intent to arrest the occupants. [Note 5] We disagree, as there was no way for the occupants of the car to know that the police were trying to stop the car for something other than a traffic violation. [Note 6] Even if the police officers had "reasonable suspicion" of criminal activity, providing a basis to stop the vehicle, an intent to stop for questioning is not identical to an intent to effectuate an arrest; the flashing lights could not objectively communicate that there was an intent to arrest rather than an intent to stop and question. Moreover, it is to be noted that ordinarily "pursuit of a vehicle for a traffic violation does not constitute, without more, pursuit of a passenger for these purposes." Commonwealth v. Wilson, 52 Mass. App. Ct. 411 , 413 (2001).
The Commonwealth argues, relying on Commonwealth v. Wilson, supra, that pursuit of the juvenile in the instant circumstances began when he left the car. However, even if we assume this to be the case, there was no objective communication to the juvenile that the officers were attempting to effect an arrest of him, nor was there evidence proving that the juvenile understood that the officers had such an intent. See Commonwealth v. Grant, 71 Mass. App. Ct. at 209. The juvenile was simply running away. Even when the second officer commenced his pursuit of the juvenile and yelled, "Stop, police. Stop, police," there was no indication that the command was "so understood [as an arrest] by the person [pursued]," particularly since there were two juveniles, the driver and the passenger. Commonwealth v. Cook, 419 Mass. at 198. Cf. Commonwealth v. Montoya, supra at 128 ("verbal notification to an individual that he is being arrested is not conclusive on the question when an arrest occurs"). "Fleeing from, or even resisting, a stop or patfrisk does not constitute the crime of resisting arrest." Commonwealth v. Grant, supra at 209. See Commonwealth v. Smith, 55 Mass. App. Ct. 569 , 574-575 (2002) (stop for purpose of making threshold inquiry is not arrest, and statute does not apply); Commonwealth v. Pagan, 63 Mass. App. Ct. 780 , 784
(2005) (statute does not apply to patfrisks). Accord Commonwealth v. Lender, 66 Mass. App. Ct. 303 , 305-306 (2006). As the recent Montoya case reiterates, "[t]he crime [of resisting arrest] is committed . . . at the time of the 'effecting' of an arrest." Commonwealth v. Montoya, supra at 127, quoting from Commonwealth v. Grant, supra at 208.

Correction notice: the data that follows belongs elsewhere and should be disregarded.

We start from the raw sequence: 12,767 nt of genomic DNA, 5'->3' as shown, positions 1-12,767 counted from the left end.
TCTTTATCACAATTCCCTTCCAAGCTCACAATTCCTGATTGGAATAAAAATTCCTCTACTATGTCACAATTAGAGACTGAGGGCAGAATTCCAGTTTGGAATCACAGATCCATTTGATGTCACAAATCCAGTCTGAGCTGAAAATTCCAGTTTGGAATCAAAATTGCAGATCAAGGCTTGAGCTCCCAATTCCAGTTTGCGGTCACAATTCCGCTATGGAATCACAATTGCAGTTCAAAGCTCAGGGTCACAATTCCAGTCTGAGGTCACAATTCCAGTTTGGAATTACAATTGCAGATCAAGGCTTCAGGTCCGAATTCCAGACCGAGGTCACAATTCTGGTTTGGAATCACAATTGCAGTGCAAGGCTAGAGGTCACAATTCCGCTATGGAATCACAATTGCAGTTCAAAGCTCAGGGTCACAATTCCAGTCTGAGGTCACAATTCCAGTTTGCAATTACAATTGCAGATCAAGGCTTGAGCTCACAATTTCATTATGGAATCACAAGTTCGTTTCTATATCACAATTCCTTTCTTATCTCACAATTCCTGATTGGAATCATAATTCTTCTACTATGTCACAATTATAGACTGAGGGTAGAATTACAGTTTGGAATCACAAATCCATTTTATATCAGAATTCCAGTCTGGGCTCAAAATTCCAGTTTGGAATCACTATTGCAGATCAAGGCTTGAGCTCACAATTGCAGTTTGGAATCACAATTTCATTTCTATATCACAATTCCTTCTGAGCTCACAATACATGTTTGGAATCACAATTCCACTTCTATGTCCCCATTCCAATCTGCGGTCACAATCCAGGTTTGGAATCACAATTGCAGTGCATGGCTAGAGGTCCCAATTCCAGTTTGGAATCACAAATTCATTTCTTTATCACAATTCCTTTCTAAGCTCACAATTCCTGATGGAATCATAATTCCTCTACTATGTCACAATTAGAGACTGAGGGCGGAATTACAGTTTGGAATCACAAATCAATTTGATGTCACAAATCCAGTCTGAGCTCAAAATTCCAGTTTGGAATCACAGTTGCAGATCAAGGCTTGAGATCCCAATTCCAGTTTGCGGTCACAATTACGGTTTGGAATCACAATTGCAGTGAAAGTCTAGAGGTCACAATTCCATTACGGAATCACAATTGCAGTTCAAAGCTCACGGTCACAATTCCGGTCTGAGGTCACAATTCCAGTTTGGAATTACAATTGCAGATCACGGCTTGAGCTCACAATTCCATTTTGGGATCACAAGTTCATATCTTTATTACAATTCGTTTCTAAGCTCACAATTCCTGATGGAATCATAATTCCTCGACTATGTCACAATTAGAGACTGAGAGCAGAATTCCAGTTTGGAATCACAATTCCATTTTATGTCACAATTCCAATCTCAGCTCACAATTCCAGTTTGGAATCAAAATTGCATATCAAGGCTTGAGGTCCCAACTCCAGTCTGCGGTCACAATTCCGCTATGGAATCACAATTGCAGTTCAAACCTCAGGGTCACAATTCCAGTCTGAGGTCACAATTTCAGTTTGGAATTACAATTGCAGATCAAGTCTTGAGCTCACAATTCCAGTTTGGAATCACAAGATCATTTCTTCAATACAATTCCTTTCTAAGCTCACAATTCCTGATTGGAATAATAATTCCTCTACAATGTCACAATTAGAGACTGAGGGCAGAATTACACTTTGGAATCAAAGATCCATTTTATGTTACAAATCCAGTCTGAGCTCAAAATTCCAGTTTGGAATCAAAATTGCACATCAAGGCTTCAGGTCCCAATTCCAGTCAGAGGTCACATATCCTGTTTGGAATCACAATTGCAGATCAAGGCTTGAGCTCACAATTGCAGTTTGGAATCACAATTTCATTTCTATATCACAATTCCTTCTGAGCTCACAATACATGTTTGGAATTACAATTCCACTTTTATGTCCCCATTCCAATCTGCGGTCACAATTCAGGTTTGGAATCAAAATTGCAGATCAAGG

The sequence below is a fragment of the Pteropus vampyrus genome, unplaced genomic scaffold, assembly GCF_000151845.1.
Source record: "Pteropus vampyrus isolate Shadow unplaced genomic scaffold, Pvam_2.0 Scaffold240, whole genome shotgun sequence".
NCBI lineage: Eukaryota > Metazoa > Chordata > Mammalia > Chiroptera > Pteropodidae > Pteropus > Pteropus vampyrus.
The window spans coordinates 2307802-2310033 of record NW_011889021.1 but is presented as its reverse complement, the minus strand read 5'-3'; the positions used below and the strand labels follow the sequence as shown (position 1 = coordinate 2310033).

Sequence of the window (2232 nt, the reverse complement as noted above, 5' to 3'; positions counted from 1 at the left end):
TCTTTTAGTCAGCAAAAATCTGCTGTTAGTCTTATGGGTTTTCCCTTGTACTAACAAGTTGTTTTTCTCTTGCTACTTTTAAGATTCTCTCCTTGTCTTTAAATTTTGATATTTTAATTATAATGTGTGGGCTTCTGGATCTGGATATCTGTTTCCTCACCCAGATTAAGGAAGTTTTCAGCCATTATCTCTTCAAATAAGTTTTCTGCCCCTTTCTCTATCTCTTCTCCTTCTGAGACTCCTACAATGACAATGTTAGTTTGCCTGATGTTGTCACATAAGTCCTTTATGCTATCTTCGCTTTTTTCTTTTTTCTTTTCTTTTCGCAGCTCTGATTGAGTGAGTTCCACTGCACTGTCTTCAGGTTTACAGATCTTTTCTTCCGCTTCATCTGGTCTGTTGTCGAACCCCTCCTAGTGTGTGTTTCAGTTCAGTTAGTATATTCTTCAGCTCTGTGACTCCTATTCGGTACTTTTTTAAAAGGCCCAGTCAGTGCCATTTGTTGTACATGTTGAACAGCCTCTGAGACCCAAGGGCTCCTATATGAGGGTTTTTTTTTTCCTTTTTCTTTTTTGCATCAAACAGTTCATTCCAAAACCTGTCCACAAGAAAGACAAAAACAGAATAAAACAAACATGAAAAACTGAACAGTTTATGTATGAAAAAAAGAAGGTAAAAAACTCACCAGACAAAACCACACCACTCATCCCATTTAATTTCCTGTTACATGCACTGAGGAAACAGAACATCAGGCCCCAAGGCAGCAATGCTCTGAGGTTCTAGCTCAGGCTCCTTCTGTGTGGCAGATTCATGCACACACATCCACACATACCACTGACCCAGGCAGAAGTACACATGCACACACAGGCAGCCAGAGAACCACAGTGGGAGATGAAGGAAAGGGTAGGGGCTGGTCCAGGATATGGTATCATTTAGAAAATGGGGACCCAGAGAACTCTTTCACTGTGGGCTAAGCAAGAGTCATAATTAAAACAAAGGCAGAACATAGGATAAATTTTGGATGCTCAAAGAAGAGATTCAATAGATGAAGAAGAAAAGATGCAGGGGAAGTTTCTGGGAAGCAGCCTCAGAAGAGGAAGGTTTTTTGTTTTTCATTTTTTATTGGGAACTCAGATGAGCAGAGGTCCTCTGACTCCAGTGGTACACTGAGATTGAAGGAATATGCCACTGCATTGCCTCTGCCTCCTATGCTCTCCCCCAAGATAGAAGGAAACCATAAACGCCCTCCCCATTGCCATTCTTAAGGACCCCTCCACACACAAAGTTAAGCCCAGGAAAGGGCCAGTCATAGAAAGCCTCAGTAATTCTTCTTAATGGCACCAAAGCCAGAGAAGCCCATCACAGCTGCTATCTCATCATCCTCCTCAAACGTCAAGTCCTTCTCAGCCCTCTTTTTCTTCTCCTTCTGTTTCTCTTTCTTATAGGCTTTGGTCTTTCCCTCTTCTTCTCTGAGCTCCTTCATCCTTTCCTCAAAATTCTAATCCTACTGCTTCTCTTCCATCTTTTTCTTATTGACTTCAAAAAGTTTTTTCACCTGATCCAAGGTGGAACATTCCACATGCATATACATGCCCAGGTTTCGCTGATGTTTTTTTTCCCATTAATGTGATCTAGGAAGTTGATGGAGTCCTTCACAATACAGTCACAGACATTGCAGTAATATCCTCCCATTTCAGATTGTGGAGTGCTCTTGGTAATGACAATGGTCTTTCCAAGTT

The Montoya case is distinguishable from the instant case because in Montoya the evidence showed that the defendant's flight began after the police, with guns drawn, surrounded the defendant and ordered him to stop. Commonwealth v. Montoya, supra at 132. Moreover, the evidence in the present case of "the circumstances [emphasis in original] of [the juvenile's] flight [did not] expose his pursuers to a 'substantial risk of bodily injury,' " as contemplated by § 32B(a)(2). Id. at 130. There has been no showing that the juvenile used physical force or violence or any other means contemplated by § 32B to counter the police officers' efforts to capture him. Thus, the evidence is insufficient to support the conviction of resisting arrest. See Commonwealth v. Grant, supra at 210.
2. Judge's instructions. Deciding as we do that the adjudication of delinquency is reversible error, we have no need to address the juvenile's claim that the judge did not apply the correct standard for a finding of delinquency (see note 3, supra). We reiterate, however, the familiar principle that in reviewing a jury-waived proceeding, "[a] trial judge sitting without a jury is presumed, absent contrary indication, to have correctly instructed himself as to the manner in which evidence is to be considered in his role as factfinder." Commonwealth v. Batista, 53 Mass. App. Ct. 642 , 648 (2002).
For the foregoing reasons, we reverse the adjudication of delinquency on the charge of resisting arrest; the finding of delinquency is set aside; and judgment is to enter for the juvenile.
[Note 1] A pseudonym.
[Note 2] The Commonwealth also charged the juvenile with receiving a stolen motor vehicle, for which he was tried in a separate proceeding and committed to the Department of Youth Services.
[Note 3] The juvenile also claims that the trial judge found delinquency based merely on "sufficient evidence" rather than the well-established "beyond a reasonable doubt" standard.
[Note 4] The resisting arrest charge, on which the juvenile was found delinquent, was tried four months after the incident. The juvenile's counsel asserts that the Commonwealth pursued this action so as to be able to order the juvenile to pay restitution for the property damage resulting from the crash of the vehicle into some landscaping in the parking lot.
[Note 5] The Commonwealth also claims that this was not a routine traffic stop. However, the record lacks any facts that show this was communicated to the occupants of the car.
[Note 6] At best, these facts would tend to support a charge against the driver for failure to stop for a police officer. See G. L. c. 90, § 25.